Articles in the Announcements category

The Week in Blogs: Ensuring all students can read

(Don’t have time to read through the hundreds of education-related blogs? NSBA Senior Editor Lawrence Hardy brings you the “must-reads” in his weekly round-up, “The Week in Blogs,” now appearing on School Board News Today. Laugh out loud and learn something new each Friday.)

If you can’t read, you can’t learn. That statement might seem obvious.

Yet in the United States, according Sen. Patty Murray (D-Wash), there are some 8 million students in grades four though 12 who are reading below grade level, according to this video on the Alliance for Excellent Education’s blog. At this time in their schooling – that is, beyond third grade – they should have moved from a “learning-to-read” mode to one sometimes called “reading to learn.” And the fact that they have not reach this point, or have only partially reached it, means they will have trouble keeping up with their peers, graduating from high school, and succeeding in life.

Murray, who received NSBA’s Special Recognition Award last month, is introducing the Literacy Education for All Results for the Nation, dubbed the LEARN Act, which would authorize $2.35 billion in federal support for literacy programs spanning birth through age 12.

If that seems like a hefty sum, consider these next two items: As Joanne Jacobs notes in her blog, a new study shows that almost half the adults in Detroit, or 47 percent, are functionally illiterate.

The second related item? According to the Alliance for Excellent Education, the U.S. spent $3.6 billion on remedial courses for students enrolled in two- or four-year colleges during the 2007-08 school year. The Alliance calculated the subsequent costs to these students – who are more likely to drop out of college – to $2 billion in lost earnings over their lifetimes. The title of its report says it all: “Saving Now and Saving Later: How High School Reform Can Reduce the Nation’s Wasted Remedial Education Dollars.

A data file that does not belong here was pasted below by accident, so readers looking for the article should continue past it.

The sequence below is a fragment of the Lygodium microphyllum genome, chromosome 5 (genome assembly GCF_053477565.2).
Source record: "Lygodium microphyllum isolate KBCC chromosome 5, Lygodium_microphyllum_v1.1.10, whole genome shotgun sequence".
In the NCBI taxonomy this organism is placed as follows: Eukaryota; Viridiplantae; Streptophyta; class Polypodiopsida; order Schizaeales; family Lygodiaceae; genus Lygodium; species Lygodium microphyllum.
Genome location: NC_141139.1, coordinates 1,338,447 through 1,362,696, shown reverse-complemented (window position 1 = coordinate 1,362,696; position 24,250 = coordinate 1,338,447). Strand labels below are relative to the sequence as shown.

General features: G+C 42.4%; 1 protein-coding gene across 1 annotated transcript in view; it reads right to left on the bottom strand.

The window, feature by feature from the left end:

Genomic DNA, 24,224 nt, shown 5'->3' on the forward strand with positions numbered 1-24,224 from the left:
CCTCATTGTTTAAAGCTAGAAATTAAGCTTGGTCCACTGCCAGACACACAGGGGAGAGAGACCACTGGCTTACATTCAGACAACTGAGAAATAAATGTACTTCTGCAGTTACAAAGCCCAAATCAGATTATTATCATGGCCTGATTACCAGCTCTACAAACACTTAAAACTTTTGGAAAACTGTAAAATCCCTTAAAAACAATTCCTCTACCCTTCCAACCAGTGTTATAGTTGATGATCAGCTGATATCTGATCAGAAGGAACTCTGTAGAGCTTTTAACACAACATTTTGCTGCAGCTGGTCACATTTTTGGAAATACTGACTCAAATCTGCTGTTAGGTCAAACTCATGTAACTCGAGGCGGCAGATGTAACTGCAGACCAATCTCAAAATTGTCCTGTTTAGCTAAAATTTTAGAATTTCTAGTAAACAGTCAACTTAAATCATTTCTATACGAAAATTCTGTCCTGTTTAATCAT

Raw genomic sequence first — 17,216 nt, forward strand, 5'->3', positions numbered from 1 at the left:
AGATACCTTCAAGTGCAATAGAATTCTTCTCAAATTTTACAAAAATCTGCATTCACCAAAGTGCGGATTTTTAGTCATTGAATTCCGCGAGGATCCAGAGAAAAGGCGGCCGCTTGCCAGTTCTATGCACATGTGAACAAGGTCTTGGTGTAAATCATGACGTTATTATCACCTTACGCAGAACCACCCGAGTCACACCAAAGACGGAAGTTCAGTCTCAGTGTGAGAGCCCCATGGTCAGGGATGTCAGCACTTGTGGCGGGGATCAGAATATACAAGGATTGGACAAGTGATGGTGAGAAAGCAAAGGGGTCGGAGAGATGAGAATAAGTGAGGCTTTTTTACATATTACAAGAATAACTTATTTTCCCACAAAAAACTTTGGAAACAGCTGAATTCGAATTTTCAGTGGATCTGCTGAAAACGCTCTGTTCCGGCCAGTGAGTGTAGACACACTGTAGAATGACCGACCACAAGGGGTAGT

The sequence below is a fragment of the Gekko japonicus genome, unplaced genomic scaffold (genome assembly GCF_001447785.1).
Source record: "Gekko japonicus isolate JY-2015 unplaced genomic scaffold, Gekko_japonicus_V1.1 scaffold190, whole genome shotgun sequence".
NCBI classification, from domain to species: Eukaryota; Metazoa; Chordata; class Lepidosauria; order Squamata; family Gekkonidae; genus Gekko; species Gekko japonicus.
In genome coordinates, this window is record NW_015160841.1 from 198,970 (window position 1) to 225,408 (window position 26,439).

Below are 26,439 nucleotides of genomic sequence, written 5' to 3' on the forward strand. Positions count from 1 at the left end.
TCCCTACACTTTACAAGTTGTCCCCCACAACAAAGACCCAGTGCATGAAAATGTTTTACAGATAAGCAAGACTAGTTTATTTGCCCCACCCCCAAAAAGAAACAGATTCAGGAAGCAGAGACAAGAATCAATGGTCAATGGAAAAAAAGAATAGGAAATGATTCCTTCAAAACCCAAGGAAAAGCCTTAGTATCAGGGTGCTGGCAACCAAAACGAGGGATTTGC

On a lighter note, read Slate‘s rebuttal to economist Donald J. Boudreaux’s bizarre “thought experiment” in The Wall Street Journal regarding the supposed benefits of free enterprise schooling: “Supposed that groceries were supplied in the same way as K-12 education? ” he asks. “What would happen?”

“In poor counties the quality of public supermarkets would be downright abysmal,” Boudreaux writes. “Poor people – entitled in principal to excellent supermarkets – would in fact suffer unusually poor supermarket quality.”

Five seconds to spot what’s wrong with that sentence. Time’s up. But helpfully, Slate has offered a map showing – surprise! – the poor already suffer from poor choices when it comes to shopping for healthy food. Boudreaux’s analogy sort of goes downhill from there. (Thanks to This Week in Education for pointing us to the Slate piece.)

Finally, read Joanne Jacobs again on a report showing that civic knowledge climbed for fourth graders but dropped at the 12th grade level.

Lawrence Hardy|May 6th, 2011|Categories: Week in Blogs, Announcements, School Board News|

Education headlines: Education Nation events hit the road, PBS examines dropouts

This week NBC News’ Education Nation held a Teacher Town Hall in Chicago for educators to brainstorm ideas, talk about what works in the classroom, and highlight the challenges of today’s education system. Watch the video… Educating students in remote areas can be quite costly—as much as $200,000 per student in a school with only a handful of students, according to a new report from the California Legislative Analyst’s Office. The report disputes the idea of savings from merging or consolidating small rural districts, but recommends the stateset a minimum number of students per school, according to California Watch. (NSBA’s National Affiliate program and ASBJ studied school consolidation through a firsthand account of the Twin Rivers Unified School District in California. Learn more about the impact of consolidation at http://

And the Corporation for Public Broadcasting is partnering with the Bill and Melinda Gates Foundation and America’s Promise to address high school graduation. Broadcasting will expand beyond early childhood to reach students in middle school and also include programming such as teacher town halls and reports on dropout prevention, according to MSNBC. Read the announcement from CPB.